‘Lives are on the line’

Boone City Council member Todd Carter knows being LGBTQ in a small town in WNC can be hard. He stayed in the closet as a youth in Hendersonville during the 1980s and 1990s because coming out did not feel possible. Hendersonville didn’t have Pride celebrations. His high school did not have a gay-straight alliance. If it had, Carter says, “It probably would have meant that I wouldn’t have tried to kill myself when I was in college.”

Carter eventually came out; he traveled the world and returned to North Carolina in 2011. The following year, state residents approved Amendment One, which added an amendment to the state constitution defining marriage as between a man and a woman. He recalls “sitting at my parents’ house, watching election returns like we always did. I’m crying. My mom starts to cry. My dad started to cry. Just so upset. And then I realized somewhere out there, there’s a 13-year-old kid thinking about killing himself because of this vote.”

Within two years, the U.S. District Court in Asheville ruled Amendment One was unconstitutional.

Spurred by a need to support such kids, Carter helped form the High Country LGBTQ Youth Alliance in Boone, focused on marginalized youths. Over the past few years, he has been the force behind Boone Pride, which was celebrated on June 23.

Carter is motivated by supporting small-town LGBTQ youths. “Kids’ lives are on the line,” Carter explains. “They’re being attacked by adults and policies and laws. It’s horrific.” He cites how last year the N.C. General Assembly banned gender-affirming medical care for transgender youths. “It’s particularly troubling that it’s targeting the most vulnerable kids, the trans kids, and taking the parents’ rights away — taking away the health care that they deem important to their child,” Carter says.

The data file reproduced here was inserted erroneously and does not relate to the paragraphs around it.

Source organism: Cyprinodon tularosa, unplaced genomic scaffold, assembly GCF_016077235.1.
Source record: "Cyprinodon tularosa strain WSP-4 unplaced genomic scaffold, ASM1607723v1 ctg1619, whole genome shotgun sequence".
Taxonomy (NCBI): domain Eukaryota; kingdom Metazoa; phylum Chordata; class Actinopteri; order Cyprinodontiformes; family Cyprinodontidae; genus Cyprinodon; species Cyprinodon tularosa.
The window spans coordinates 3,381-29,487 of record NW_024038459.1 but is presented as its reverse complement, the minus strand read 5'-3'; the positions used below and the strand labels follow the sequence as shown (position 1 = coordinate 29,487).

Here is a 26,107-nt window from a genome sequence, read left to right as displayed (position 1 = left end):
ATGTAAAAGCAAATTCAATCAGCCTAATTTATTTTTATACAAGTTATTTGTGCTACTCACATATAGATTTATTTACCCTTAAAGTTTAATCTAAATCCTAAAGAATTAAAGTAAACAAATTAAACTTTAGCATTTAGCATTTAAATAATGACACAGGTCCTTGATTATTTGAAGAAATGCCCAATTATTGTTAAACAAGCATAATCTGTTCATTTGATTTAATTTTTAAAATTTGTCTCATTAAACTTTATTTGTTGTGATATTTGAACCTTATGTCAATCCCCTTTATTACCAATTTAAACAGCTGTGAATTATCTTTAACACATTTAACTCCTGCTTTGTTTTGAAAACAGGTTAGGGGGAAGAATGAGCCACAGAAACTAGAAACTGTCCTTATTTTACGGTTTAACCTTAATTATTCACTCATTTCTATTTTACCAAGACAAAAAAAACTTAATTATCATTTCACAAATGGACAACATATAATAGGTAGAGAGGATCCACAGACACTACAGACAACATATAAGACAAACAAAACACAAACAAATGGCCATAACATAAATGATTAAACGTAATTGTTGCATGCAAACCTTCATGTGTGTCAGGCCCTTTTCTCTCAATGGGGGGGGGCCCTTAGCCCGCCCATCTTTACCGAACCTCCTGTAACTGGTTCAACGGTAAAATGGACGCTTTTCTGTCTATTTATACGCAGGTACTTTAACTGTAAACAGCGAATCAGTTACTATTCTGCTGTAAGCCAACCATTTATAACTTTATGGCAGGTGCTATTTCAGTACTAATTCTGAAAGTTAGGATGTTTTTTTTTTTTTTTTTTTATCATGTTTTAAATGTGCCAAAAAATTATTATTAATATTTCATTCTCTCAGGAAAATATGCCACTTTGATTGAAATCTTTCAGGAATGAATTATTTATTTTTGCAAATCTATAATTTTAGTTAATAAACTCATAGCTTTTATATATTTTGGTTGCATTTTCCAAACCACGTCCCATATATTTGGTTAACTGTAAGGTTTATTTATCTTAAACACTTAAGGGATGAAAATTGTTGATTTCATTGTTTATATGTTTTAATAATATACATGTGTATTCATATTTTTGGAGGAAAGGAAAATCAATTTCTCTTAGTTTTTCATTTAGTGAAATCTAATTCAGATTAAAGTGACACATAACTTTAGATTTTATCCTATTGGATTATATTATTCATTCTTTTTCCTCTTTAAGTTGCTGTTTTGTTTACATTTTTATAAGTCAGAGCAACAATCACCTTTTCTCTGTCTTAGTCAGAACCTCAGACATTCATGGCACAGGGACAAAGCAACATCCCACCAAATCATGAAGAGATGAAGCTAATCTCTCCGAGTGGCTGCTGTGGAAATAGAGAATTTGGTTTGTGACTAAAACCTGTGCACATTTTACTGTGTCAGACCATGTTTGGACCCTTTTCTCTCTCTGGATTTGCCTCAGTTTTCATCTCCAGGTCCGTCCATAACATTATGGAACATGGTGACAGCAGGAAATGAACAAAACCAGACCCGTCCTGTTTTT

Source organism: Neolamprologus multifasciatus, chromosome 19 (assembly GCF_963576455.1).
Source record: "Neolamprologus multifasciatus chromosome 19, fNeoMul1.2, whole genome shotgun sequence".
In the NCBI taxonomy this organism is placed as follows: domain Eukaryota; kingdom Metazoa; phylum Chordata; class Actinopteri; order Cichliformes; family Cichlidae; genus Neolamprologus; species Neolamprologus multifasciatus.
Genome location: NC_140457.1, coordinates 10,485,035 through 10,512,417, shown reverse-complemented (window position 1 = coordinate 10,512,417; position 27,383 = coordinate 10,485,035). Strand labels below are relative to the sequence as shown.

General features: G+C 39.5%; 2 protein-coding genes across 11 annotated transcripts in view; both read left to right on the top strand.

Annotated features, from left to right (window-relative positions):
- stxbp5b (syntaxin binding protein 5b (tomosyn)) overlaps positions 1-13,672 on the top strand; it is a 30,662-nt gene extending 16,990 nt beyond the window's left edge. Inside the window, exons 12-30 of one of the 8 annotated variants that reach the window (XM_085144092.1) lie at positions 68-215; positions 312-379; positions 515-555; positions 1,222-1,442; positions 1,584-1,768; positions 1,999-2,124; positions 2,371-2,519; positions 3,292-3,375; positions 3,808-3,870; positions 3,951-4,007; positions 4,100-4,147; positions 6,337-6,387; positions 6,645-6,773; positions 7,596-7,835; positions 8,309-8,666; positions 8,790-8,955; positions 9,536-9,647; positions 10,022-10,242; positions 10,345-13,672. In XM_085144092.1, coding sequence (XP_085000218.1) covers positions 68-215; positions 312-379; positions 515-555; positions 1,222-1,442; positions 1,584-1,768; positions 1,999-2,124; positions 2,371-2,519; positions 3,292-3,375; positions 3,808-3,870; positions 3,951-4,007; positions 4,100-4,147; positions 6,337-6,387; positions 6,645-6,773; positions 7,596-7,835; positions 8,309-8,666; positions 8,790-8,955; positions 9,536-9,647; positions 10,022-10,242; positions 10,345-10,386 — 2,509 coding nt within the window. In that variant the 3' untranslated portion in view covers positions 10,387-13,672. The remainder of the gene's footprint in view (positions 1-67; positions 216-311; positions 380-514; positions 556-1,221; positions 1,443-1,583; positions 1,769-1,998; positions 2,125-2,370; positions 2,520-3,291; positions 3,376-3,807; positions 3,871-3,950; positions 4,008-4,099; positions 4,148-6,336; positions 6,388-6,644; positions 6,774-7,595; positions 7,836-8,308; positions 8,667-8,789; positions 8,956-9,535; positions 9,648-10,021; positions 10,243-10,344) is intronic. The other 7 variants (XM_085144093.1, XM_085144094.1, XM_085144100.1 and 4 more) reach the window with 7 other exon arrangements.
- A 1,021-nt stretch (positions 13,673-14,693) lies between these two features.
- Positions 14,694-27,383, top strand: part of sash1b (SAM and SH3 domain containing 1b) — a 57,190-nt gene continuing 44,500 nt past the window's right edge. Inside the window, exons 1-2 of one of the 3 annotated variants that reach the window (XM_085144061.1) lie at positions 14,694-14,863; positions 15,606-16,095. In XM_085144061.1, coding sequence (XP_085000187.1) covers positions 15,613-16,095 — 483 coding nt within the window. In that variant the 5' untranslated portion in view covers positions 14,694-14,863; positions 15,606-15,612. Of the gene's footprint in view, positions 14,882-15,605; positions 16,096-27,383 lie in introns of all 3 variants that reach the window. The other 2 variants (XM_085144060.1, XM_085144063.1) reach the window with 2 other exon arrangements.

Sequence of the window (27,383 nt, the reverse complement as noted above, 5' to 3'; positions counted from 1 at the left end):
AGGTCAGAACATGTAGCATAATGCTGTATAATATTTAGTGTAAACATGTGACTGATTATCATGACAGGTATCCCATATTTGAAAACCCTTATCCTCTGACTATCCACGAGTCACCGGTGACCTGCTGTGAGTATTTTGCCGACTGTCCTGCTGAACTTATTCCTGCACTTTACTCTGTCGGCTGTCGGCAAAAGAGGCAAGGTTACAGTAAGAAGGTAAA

The General Assembly also banned transgender women and girls from competing in middle school, high school and college sports teams that align with their gender identity, Carter adds.

He notes that not all LGBTQ youths are out to their families, friends or school. Some might fear for their own safety. “If they don’t feel safe in being visible, we have to be visible for them,” he says.

Carter says it was a privilege to see his hometown of Hendersonville hold its first Pride celebration in 2019 — the 50th anniversary of the Stonewall riots, considered by many to be a turning point in the fight for LGBTQ equality. “When I saw Hendersonville Pride, it made me so proud,” says Carter. “It gives me chills to see [how far we have come]. And that’s why we’re not backing down. … In the face of hate, you have to be more visible. You can’t fight hate with silence. You have to show up and you have to fight it with visibility.”

‘Make it an official thing’

Carter is doing just that in Boone, the home of Appalachian State University. “People say Boone is such a cool, hip progressive place, and it is,” Carter tells Xpress. “But our policies did not mirror that. … You can’t say you’re a really cool, inclusive place if you don’t recognize Pride Month.”

Carter says he’s heard members of the LGBTQ community in Boone held small Pride celebrations off and on over the years, which dissolved when the organizers moved away. After moving to Boone in 2011, he has dedicated himself to reviving Pride as an annual celebration. He wanted to “make it an official thing for the town, so … it’s just expected.”